From: House Committee on Science, Space, and Technology Democrats
Posted: Thursday, July 18, 2013
Opening Statement Subcommittee on Space Ranking Member Donna F. Edwards (D-MD) Committee on Science, Space, and Technology
"Full Committee Markup Of 2013 NASA Authorization"
July 18, 2013
Mr. Chairman, NASA is critical to this Nation and its economic strength. Unfortunately, in the past few years, we have not funded NASA adequately in a way that reflects that unique role.
As an authorizing committee, it is our obligation to provide NASA with a challenging vision, one which its employees, contractors, and supporting university researchers can seize on and translate into inspiring missions, programs, and projects. But as I've said, we have a role in setting a vision, but also must realize that we are not scientists and engineers. They are.
But having now tasked NASA with challenging missions, it is our responsibility to provide the resources that allows the agency to succeed. As expressed during last week's subcommittee markup and as stated by the Majority's own witnesses during a hearing last month on the draft legislation, the bill before us falls short.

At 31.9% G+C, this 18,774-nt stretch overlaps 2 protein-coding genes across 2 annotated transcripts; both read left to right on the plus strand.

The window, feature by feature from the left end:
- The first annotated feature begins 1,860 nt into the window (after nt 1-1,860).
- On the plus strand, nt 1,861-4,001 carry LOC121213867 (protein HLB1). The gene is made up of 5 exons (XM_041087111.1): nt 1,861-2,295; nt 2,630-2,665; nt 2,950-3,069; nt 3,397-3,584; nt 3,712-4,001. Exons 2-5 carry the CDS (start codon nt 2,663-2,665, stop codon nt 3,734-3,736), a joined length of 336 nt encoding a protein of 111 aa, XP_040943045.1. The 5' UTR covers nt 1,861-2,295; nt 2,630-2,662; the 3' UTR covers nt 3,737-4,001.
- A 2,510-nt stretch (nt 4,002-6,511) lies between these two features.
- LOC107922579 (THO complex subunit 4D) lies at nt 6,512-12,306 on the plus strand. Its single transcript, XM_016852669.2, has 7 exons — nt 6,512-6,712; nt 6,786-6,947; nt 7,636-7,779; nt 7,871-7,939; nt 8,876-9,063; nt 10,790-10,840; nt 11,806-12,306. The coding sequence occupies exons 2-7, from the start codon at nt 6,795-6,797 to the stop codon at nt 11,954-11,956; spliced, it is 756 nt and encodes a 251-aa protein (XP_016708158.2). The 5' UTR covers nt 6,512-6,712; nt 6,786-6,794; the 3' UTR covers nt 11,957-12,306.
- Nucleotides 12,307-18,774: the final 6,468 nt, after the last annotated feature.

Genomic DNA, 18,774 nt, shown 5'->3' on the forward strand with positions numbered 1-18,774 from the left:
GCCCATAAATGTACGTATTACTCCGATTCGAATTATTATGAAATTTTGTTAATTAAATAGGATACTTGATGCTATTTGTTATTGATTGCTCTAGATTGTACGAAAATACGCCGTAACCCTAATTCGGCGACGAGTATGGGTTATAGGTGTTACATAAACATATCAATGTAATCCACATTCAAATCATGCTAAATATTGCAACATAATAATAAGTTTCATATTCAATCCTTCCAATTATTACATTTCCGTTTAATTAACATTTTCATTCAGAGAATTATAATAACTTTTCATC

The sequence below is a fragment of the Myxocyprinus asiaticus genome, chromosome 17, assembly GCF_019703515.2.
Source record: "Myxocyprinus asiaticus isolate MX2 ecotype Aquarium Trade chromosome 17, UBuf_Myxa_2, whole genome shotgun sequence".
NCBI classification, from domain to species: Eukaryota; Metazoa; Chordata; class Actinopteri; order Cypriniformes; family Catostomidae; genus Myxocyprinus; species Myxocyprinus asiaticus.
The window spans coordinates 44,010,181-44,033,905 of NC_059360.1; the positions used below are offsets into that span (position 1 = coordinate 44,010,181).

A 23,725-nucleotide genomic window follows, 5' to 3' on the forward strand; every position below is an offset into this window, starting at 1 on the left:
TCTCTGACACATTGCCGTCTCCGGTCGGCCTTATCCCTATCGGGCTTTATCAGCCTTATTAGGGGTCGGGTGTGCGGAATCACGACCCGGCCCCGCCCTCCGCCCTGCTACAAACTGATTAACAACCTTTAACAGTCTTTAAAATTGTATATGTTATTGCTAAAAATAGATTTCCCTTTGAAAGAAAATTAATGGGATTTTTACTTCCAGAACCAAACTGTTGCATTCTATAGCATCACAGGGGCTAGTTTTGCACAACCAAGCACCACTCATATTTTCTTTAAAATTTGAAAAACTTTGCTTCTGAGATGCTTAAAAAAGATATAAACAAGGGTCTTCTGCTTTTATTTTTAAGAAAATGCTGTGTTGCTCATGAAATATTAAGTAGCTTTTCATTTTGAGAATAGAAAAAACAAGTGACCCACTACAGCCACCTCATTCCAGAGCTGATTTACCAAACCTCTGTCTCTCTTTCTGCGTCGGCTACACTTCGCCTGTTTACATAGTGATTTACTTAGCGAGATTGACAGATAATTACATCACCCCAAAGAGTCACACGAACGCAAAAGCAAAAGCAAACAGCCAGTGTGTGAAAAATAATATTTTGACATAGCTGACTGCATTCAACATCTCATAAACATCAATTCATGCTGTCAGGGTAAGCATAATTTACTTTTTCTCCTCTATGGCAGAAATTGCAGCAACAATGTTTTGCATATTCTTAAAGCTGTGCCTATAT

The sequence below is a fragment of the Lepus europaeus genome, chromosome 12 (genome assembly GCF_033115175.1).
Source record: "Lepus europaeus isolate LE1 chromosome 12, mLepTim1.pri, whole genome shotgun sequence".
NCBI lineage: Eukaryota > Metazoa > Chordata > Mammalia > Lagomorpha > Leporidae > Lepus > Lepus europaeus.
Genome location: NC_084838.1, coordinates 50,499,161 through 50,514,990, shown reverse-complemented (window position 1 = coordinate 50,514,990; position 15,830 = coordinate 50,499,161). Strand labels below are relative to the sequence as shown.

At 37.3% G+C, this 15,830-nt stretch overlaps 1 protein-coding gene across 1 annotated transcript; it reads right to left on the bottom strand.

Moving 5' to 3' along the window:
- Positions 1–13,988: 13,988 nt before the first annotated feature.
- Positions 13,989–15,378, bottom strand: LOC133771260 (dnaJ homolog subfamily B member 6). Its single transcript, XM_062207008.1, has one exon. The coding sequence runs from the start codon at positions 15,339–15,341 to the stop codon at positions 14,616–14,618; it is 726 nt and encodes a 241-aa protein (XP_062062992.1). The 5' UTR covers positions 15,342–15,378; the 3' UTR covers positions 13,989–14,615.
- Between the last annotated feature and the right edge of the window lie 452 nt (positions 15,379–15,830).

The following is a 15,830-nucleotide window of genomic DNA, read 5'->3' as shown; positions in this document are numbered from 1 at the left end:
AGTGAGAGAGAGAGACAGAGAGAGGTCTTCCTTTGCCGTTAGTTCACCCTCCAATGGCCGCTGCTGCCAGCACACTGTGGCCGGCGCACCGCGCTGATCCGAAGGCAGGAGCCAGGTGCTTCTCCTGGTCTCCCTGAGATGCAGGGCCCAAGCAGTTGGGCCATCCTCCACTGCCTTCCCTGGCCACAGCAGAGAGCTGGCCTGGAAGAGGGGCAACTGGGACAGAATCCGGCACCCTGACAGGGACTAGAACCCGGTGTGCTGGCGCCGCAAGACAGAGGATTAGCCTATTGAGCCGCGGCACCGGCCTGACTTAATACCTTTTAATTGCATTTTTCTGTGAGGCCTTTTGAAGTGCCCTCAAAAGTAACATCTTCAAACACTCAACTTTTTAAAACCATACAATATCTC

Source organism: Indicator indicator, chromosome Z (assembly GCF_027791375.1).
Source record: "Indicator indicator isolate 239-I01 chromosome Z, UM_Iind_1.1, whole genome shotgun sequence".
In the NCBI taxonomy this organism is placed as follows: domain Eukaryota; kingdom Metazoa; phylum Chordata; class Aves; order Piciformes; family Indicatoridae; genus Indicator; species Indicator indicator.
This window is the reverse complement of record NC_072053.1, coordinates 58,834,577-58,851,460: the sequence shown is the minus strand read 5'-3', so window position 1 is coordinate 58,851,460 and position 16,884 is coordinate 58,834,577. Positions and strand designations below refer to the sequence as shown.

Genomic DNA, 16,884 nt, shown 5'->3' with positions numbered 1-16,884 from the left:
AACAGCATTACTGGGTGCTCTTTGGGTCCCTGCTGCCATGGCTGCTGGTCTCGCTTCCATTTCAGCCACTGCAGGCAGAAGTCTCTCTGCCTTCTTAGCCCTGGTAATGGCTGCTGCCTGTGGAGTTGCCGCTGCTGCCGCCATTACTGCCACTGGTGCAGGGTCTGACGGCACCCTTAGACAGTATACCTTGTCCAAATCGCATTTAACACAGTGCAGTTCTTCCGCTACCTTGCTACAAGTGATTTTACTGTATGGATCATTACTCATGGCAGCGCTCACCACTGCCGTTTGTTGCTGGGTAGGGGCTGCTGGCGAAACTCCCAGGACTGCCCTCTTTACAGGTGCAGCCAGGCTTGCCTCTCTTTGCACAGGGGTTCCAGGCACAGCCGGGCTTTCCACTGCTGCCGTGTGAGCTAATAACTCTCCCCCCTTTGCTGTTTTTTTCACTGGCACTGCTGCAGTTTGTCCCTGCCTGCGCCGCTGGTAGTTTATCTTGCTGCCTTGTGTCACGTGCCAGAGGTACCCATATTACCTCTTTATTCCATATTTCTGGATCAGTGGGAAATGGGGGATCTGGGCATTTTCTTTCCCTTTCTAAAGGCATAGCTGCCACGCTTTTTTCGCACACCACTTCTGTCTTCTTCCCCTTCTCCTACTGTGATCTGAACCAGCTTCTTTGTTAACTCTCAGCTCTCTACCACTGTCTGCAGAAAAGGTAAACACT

Not only does H.R. 2687 not contain funding commensurate with the tasks NASA is being been asked to undertake, it gives the agency additional unfunded mandates, such as requiring it to start developing a flagship class WFIRST science mission while it works to complete the James Webb Space Telescope.
As a Committee we should also be concerned about that the bill's cuts to the account that funds management and operations at our NASA field centers and the risks such cuts pose to NASA's ability to complete its core missions. That account also funds NASA's IT security measures and the agency's independent technical authority, an essential aspect of ensuring safety and mission assurance in NASA projects. Over the last few years that account has been repeatedly targeted for cuts. Let's remember that this comes also at a time when the centers have attempted to maximize efficiencies even as more cuts, like sequestration come, down the pipeline. This bill would just do further damage.
I think we all share the goal of a strong and vibrant civil space program. I know we all say we want to work in a long-enjoyed spirit of bipartisan but I really just can't see how we can get there from here with this bill. The Majority knows that these funding levels are really a nonstarter and I think they set NASA on an unfortunate path to failure. I really hope that at some point we can agree that the Agency deserves much more.
Later in this markup I will be submitting an amendment that I hope will be the foundation for continued bipartisan support and that will ensure a 21st century space innovation agenda.
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